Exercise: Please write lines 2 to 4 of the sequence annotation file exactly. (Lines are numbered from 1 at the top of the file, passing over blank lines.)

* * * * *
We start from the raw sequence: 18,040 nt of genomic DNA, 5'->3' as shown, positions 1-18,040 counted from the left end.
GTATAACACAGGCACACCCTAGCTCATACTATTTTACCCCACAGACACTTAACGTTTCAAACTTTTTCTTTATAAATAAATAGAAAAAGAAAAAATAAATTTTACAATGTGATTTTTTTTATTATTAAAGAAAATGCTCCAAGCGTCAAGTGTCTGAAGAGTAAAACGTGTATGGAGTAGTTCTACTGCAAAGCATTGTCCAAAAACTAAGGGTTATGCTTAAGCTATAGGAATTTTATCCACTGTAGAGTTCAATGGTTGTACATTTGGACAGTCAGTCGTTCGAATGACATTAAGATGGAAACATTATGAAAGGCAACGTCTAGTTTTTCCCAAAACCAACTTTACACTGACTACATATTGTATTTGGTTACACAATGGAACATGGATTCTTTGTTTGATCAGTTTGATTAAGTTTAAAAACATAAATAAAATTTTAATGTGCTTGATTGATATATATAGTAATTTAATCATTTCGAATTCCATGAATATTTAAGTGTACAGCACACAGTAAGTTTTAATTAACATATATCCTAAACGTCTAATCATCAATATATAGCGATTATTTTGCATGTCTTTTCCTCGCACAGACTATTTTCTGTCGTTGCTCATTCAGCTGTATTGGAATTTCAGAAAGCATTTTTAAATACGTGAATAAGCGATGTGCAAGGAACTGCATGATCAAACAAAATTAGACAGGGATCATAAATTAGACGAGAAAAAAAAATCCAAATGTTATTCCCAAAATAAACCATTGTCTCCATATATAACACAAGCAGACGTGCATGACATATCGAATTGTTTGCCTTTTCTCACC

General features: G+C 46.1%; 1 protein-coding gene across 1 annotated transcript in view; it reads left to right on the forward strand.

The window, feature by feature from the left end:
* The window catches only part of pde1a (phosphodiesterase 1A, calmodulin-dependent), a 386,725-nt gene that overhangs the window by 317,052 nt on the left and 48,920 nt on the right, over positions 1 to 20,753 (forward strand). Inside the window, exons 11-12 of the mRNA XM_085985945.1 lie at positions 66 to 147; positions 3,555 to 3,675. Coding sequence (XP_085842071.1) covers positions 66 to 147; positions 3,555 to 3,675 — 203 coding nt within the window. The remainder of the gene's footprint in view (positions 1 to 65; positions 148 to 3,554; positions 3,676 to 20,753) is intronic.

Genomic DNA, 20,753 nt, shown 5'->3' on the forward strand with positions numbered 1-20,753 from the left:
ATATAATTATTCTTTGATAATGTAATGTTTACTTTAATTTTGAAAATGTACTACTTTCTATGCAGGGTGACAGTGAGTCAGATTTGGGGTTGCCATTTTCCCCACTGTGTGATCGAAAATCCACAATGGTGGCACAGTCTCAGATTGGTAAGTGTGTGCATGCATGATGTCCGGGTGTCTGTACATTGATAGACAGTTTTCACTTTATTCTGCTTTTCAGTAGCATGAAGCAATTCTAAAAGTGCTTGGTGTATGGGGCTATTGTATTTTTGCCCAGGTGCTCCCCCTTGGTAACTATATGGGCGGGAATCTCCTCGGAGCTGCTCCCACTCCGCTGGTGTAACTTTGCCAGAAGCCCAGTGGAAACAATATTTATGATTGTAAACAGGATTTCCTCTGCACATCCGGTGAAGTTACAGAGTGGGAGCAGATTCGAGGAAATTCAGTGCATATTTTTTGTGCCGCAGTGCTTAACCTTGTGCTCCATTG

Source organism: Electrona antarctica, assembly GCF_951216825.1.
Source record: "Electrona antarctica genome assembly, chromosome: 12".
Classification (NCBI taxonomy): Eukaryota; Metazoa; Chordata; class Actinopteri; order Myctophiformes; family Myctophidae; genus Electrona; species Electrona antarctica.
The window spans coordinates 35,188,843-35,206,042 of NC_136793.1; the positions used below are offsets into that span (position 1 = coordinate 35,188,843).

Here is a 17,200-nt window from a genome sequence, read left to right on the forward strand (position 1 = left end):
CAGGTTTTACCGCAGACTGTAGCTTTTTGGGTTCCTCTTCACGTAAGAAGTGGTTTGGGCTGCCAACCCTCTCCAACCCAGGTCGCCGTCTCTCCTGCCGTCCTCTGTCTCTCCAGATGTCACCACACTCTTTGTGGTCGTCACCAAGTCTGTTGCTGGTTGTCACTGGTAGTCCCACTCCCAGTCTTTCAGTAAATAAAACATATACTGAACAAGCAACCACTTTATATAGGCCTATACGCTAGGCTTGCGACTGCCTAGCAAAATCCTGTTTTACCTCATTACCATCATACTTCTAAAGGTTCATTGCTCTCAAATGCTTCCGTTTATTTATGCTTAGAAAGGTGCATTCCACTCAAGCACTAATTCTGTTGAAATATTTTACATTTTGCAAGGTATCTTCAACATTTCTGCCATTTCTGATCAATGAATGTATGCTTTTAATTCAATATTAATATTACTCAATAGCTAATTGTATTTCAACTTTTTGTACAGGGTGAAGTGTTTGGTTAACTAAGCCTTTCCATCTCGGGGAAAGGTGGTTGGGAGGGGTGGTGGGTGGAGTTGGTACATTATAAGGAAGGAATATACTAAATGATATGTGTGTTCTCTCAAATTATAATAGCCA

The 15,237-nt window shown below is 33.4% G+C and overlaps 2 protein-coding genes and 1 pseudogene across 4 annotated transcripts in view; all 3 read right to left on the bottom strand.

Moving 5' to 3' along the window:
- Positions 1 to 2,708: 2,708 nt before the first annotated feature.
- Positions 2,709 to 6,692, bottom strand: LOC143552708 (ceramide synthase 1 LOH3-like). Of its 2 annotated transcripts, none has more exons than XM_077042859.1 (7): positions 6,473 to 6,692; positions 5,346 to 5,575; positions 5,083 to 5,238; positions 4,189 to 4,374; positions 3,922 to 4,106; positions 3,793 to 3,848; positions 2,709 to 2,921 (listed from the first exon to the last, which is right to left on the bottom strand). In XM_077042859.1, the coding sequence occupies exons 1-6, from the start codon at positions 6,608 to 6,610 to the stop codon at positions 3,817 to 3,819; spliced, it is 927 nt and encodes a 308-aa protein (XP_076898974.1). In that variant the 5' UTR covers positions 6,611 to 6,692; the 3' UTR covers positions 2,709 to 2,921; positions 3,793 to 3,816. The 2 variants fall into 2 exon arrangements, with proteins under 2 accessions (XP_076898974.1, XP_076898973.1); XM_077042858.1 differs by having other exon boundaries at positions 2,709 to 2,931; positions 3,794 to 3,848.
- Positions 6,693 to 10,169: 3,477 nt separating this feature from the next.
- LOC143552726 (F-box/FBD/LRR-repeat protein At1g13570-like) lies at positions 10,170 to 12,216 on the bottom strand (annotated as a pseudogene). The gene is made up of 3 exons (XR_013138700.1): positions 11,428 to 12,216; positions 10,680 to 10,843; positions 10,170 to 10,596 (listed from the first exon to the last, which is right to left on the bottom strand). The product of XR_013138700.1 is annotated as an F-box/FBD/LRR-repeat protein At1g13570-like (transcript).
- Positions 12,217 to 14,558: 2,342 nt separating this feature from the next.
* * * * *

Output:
GTATAACACAGGCACACCCTAGCTCATACTATTTTACCCCACAGACACTTAACGTTTCAAACTTTTTCTTTATAAATAAATAGAAAAAGAAAAAATAAATTTTACAATGTGATTTTTTTTATTATTAAAGAAAATGCTCCAAGCGTCAAGTGTCTGAAGAGTAAAACGTGTATGGAGTAGTTCTACTGCAAAGCATTGTCCAAAAACTAAGGGTTATGCTTAAGCTATAGGAATTTTATCCACTGTAGAGTTCAATGGTTGTACATTTGGACAGTCAGTCGTTCGAATGACATTAAGATGGAAACATTATGAAAGGCAACGTCTAGTTTTTCCCAAAACCAACTTTACACTGACTACATATTGTATTTGGTTACACAATGGAACATGGATTCTTTGTTTGATCAGTTTGATTAAGTTTAAAAACATAAATAAAATTTTAATGTGCTTGATTGATATATATAGTAATTTAATCATTTCGAATTCCATGAATATTTAAGTGTACAGCACACAGTAAGTTTTAATTAACATATATCCTAAACGTCTAATCATCAATATATAGCGATTATTTTGCATGTCTTTTCCTCGCACAGACTATTTTCTGTCGTTGCTCATTCAGCTGTATTGGAATTTCAGAAAGCATTTTTAAATACGTGAATAAGCGATGTGCAAGGAACTGCATGATCAAACAAAATTAGACAGGGATCATAAATTAGACGAGAAAAAAAAATCCAAATGTTATTCCCAAAATAAACCATTGTCTCCATATATAACACAAGCAGACGTGCATGACATATCGAATTGTTTGCCTTTTCTCACC

General features: G+C 46.1%; 1 protein-coding gene across 1 annotated transcript in view; it reads left to right on the forward strand.

The window, feature by feature from the left end: